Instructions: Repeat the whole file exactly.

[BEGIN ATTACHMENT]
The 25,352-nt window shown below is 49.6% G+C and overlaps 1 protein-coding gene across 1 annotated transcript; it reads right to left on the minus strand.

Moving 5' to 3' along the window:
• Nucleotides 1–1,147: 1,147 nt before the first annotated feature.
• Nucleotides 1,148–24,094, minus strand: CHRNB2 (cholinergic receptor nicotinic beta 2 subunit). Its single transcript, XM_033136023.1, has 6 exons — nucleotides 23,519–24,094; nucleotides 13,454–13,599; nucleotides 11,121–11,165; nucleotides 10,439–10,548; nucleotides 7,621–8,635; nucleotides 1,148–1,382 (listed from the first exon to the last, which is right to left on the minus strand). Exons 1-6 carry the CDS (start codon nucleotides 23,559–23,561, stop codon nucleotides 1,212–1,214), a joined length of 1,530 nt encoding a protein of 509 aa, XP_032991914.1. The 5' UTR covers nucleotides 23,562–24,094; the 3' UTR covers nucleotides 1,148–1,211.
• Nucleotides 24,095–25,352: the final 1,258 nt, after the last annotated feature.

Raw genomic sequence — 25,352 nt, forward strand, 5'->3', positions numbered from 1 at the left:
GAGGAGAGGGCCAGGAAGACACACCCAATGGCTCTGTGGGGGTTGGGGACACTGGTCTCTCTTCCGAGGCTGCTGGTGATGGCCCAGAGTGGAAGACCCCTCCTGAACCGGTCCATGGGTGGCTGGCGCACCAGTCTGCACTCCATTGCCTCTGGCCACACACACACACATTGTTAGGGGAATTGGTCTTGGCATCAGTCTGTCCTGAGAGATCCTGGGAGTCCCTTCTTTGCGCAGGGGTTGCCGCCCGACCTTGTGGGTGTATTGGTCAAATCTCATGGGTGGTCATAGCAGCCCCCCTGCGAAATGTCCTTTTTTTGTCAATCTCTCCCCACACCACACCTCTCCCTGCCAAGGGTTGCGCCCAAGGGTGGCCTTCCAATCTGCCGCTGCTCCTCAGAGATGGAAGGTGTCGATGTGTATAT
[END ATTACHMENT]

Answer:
The 25,352-nt window shown below is 49.6% G+C and overlaps 1 protein-coding gene across 1 annotated transcript; it reads right to left on the minus strand.

Moving 5' to 3' along the window:
• Nucleotides 1–1,147: 1,147 nt before the first annotated feature.
• Nucleotides 1,148–24,094, minus strand: CHRNB2 (cholinergic receptor nicotinic beta 2 subunit). Its single transcript, XM_033136023.1, has 6 exons — nucleotides 23,519–24,094; nucleotides 13,454–13,599; nucleotides 11,121–11,165; nucleotides 10,439–10,548; nucleotides 7,621–8,635; nucleotides 1,148–1,382 (listed from the first exon to the last, which is right to left on the minus strand). Exons 1-6 carry the CDS (start codon nucleotides 23,559–23,561, stop codon nucleotides 1,212–1,214), a joined length of 1,530 nt encoding a protein of 509 aa, XP_032991914.1. The 5' UTR covers nucleotides 23,562–24,094; the 3' UTR covers nucleotides 1,148–1,211.
• Nucleotides 24,095–25,352: the final 1,258 nt, after the last annotated feature.

Raw genomic sequence — 25,352 nt, forward strand, 5'->3', positions numbered from 1 at the left:
GAGGAGAGGGCCAGGAAGACACACCCAATGGCTCTGTGGGGGTTGGGGACACTGGTCTCTCTTCCGAGGCTGCTGGTGATGGCCCAGAGTGGAAGACCCCTCCTGAACCGGTCCATGGGTGGCTGGCGCACCAGTCTGCACTCCATTGCCTCTGGCCACACACACACACATTGTTAGGGGAATTGGTCTTGGCATCAGTCTGTCCTGAGAGATCCTGGGAGTCCCTTCTTTGCGCAGGGGTTGCCGCCCGACCTTGTGGGTGTATTGGTCAAATCTCATGGGTGGTCATAGCAGCCCCCCTGCGAAATGTCCTTTTTTTGTCAATCTCTCCCCACACCACACCTCTCCCTGCCAAGGGTTGCGCCCAAGGGTGGCCTTCCAATCTGCCGCTGCTCCTCAGAGATGGAAGGTGTCGATGTGTATAT